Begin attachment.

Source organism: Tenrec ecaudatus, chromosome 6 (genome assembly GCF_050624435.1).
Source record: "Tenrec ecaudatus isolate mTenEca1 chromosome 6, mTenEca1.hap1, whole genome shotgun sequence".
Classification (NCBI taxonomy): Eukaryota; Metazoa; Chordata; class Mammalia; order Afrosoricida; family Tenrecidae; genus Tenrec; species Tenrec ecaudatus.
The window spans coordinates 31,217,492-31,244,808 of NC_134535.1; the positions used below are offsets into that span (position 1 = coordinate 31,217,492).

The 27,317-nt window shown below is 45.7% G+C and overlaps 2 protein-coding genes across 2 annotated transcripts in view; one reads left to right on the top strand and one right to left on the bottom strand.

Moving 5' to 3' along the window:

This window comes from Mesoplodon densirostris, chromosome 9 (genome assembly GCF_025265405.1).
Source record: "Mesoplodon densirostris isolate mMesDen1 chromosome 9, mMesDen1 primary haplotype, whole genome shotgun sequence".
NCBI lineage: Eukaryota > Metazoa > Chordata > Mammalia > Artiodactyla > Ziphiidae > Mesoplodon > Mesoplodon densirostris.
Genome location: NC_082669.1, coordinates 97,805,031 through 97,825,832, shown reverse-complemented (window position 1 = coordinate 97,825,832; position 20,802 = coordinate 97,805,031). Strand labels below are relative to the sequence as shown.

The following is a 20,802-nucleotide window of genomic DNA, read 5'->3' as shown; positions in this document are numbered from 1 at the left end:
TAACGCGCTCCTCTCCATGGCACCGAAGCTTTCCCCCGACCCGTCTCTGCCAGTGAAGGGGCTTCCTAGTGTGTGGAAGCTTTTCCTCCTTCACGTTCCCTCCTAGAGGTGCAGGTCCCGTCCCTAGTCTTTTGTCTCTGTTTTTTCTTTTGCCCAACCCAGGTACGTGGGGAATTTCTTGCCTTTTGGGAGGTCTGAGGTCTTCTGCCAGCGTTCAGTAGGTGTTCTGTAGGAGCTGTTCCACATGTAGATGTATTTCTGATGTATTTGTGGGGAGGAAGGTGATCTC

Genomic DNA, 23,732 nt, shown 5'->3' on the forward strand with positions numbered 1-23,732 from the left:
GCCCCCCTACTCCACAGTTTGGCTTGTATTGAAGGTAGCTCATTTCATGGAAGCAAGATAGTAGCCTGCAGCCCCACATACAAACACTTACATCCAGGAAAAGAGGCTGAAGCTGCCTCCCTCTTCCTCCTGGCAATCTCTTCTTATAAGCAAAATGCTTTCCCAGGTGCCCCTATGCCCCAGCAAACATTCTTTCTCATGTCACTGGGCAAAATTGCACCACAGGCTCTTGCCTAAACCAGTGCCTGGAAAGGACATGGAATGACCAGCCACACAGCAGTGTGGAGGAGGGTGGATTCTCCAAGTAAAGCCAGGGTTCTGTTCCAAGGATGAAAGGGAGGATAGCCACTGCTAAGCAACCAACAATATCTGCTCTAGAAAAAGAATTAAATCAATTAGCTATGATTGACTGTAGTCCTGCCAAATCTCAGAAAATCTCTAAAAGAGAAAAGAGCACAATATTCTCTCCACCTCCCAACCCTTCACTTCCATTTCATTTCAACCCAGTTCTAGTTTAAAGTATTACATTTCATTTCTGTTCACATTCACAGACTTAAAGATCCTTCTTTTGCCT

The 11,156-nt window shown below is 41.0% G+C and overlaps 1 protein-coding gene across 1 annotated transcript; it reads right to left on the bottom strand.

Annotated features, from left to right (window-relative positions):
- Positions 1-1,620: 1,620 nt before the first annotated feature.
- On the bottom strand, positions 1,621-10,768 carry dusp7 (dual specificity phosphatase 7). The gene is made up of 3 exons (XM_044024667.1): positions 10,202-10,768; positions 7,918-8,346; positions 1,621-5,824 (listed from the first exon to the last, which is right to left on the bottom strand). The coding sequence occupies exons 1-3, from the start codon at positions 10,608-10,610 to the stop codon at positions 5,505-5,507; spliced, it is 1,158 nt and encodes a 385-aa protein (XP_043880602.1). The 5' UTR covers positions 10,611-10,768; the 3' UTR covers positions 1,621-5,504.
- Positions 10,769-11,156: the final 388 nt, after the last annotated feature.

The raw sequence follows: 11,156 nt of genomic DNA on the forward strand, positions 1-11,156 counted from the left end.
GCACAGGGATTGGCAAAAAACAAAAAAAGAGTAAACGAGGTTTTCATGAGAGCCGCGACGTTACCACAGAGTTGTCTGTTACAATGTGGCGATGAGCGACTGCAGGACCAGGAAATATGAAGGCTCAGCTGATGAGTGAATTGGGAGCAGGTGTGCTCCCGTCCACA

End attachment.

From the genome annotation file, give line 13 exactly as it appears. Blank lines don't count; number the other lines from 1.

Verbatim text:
Genomic DNA, 23,732 nt, shown 5'->3' on the forward strand with positions numbered 1-23,732 from the left: